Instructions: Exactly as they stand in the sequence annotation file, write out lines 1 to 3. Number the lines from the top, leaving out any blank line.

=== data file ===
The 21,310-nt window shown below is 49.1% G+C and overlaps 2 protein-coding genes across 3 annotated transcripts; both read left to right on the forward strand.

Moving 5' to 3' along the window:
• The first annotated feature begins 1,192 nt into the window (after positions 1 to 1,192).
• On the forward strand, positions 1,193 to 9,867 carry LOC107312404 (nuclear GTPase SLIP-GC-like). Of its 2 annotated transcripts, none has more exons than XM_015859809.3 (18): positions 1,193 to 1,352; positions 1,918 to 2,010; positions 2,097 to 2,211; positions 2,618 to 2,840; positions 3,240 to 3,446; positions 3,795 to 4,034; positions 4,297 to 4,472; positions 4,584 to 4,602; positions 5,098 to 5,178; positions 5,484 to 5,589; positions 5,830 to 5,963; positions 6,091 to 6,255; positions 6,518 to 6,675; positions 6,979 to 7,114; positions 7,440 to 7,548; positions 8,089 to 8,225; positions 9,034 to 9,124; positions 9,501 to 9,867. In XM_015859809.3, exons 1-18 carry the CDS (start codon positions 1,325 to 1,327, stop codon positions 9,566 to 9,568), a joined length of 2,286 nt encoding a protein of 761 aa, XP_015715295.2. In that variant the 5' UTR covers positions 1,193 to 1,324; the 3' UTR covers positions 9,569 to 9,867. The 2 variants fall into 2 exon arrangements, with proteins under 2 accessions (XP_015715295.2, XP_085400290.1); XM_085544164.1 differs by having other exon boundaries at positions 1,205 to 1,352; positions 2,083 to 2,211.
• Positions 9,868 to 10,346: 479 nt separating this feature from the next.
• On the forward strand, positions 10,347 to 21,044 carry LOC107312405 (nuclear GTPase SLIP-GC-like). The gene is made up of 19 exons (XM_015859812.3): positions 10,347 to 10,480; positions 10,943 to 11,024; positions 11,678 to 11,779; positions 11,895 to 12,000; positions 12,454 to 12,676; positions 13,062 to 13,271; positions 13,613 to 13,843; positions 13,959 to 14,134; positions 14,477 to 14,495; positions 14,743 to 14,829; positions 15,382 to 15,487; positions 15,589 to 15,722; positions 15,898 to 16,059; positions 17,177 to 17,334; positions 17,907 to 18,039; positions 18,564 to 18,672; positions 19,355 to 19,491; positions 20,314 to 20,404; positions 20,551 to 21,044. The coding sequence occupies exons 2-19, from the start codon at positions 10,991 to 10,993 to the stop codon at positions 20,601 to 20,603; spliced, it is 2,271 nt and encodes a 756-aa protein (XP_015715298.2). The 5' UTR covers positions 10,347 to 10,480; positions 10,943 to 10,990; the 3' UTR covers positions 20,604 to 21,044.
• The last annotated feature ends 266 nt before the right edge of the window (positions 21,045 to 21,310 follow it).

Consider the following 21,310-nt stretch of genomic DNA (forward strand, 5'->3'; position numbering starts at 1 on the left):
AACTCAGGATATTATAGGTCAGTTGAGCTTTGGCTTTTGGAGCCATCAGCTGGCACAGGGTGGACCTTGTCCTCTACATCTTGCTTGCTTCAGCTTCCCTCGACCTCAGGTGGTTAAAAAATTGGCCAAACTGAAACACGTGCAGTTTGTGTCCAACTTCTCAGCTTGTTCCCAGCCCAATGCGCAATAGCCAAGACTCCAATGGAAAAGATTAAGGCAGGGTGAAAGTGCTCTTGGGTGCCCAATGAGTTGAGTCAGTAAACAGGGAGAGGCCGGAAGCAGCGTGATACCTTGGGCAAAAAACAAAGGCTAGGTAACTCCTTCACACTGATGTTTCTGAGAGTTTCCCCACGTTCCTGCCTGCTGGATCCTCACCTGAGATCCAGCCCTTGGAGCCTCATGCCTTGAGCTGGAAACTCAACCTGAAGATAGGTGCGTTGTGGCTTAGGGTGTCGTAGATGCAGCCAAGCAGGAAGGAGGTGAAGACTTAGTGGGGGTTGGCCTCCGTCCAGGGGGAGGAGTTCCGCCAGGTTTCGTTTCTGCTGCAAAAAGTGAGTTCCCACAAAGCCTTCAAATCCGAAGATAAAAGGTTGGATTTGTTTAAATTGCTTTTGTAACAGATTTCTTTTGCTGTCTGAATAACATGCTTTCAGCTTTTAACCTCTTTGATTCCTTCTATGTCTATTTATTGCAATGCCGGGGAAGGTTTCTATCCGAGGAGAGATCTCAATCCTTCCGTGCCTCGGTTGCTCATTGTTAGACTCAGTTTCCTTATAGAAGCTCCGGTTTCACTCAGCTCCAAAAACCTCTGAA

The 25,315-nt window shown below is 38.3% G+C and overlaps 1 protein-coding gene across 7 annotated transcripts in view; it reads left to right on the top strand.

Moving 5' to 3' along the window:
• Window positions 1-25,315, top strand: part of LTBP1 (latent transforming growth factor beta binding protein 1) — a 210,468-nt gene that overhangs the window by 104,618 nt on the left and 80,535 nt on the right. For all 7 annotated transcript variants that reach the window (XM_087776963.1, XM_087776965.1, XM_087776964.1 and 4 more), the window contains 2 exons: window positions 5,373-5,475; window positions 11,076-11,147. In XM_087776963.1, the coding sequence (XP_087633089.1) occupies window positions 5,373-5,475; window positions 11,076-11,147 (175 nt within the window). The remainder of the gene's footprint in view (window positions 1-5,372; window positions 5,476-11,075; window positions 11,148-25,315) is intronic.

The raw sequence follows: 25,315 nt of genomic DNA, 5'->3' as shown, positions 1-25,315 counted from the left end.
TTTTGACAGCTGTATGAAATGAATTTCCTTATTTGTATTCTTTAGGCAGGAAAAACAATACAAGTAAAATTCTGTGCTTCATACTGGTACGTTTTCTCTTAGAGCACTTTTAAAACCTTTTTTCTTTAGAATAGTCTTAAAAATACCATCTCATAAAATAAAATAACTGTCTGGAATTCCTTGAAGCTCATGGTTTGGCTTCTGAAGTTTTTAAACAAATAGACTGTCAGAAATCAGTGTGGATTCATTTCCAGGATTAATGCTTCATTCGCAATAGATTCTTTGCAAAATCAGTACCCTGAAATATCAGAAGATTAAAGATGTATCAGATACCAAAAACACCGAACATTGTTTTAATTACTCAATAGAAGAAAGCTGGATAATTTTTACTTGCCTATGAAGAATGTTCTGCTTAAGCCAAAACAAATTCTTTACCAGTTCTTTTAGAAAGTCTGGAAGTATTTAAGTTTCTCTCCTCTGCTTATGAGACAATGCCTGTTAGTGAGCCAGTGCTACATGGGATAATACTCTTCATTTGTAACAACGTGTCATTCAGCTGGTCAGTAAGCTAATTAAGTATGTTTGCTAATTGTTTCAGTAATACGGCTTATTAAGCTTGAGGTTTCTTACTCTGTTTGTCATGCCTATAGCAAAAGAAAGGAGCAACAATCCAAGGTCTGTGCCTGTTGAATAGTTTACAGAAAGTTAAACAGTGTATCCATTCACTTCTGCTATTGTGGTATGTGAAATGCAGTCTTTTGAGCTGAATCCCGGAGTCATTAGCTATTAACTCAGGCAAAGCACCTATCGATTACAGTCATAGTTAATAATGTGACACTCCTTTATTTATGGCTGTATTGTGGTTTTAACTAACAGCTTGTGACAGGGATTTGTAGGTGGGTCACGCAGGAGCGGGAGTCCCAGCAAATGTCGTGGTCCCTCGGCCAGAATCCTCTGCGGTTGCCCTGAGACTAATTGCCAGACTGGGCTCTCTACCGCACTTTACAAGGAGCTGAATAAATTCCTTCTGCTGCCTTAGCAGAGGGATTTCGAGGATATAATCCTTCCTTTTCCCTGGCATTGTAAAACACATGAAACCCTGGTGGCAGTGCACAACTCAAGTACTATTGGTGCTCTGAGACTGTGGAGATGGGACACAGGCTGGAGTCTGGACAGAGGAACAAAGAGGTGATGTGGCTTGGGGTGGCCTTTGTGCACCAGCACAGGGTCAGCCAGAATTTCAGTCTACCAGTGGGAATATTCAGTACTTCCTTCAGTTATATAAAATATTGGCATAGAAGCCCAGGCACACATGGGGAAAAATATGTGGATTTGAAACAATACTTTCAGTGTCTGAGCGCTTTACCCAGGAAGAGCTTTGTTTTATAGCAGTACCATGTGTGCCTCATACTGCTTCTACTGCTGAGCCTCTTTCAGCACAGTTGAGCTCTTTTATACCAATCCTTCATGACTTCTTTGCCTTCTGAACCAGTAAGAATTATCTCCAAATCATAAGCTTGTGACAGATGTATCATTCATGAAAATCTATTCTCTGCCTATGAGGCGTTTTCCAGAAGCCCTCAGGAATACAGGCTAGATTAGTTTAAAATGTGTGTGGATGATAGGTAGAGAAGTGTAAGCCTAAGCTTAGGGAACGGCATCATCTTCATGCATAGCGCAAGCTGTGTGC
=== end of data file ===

The 21,310-nt window shown below is 49.1% G+C and overlaps 2 protein-coding genes across 3 annotated transcripts; both read left to right on the forward strand.

Moving 5' to 3' along the window:
• The first annotated feature begins 1,192 nt into the window (after positions 1 to 1,192).